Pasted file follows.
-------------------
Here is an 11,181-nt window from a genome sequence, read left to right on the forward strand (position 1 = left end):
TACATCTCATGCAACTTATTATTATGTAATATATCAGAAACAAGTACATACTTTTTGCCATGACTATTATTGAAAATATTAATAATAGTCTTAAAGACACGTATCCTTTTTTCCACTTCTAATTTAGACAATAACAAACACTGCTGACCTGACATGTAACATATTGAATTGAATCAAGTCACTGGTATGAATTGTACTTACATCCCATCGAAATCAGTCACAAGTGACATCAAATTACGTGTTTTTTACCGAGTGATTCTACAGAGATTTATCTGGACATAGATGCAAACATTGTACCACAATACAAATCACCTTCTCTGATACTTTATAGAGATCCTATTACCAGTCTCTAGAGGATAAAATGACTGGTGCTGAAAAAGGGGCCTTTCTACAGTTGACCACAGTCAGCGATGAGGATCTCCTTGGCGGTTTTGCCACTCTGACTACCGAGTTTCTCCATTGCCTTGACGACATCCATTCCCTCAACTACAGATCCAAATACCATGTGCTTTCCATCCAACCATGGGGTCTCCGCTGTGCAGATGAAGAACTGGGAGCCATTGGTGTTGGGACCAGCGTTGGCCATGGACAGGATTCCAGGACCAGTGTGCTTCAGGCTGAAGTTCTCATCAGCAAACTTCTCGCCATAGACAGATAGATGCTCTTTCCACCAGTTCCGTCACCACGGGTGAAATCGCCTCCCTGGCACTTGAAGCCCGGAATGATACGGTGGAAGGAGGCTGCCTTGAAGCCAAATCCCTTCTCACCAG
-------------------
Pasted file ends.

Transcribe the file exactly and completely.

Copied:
Here is an 11,181-nt window from a genome sequence, read left to right on the forward strand (position 1 = left end):
TACATCTCATGCAACTTATTATTATGTAATATATCAGAAACAAGTACATACTTTTTGCCATGACTATTATTGAAAATATTAATAATAGTCTTAAAGACACGTATCCTTTTTTCCACTTCTAATTTAGACAATAACAAACACTGCTGACCTGACATGTAACATATTGAATTGAATCAAGTCACTGGTATGAATTGTACTTACATCCCATCGAAATCAGTCACAAGTGACATCAAATTACGTGTTTTTTACCGAGTGATTCTACAGAGATTTATCTGGACATAGATGCAAACATTGTACCACAATACAAATCACCTTCTCTGATACTTTATAGAGATCCTATTACCAGTCTCTAGAGGATAAAATGACTGGTGCTGAAAAAGGGGCCTTTCTACAGTTGACCACAGTCAGCGATGAGGATCTCCTTGGCGGTTTTGCCACTCTGACTACCGAGTTTCTCCATTGCCTTGACGACATCCATTCCCTCAACTACAGATCCAAATACCATGTGCTTTCCATCCAACCATGGGGTCTCCGCTGTGCAGATGAAGAACTGGGAGCCATTGGTGTTGGGACCAGCGTTGGCCATGGACAGGATTCCAGGACCAGTGTGCTTCAGGCTGAAGTTCTCATCAGCAAACTTCTCGCCATAGACAGATAGATGCTCTTTCCACCAGTTCCGTCACCACGGGTGAAATCGCCTCCCTGGCACTTGAAGCCCGGAATGATACGGTGGAAGGAGGCTGCCTTGAAGCCAAATCCCTTCTCACCAG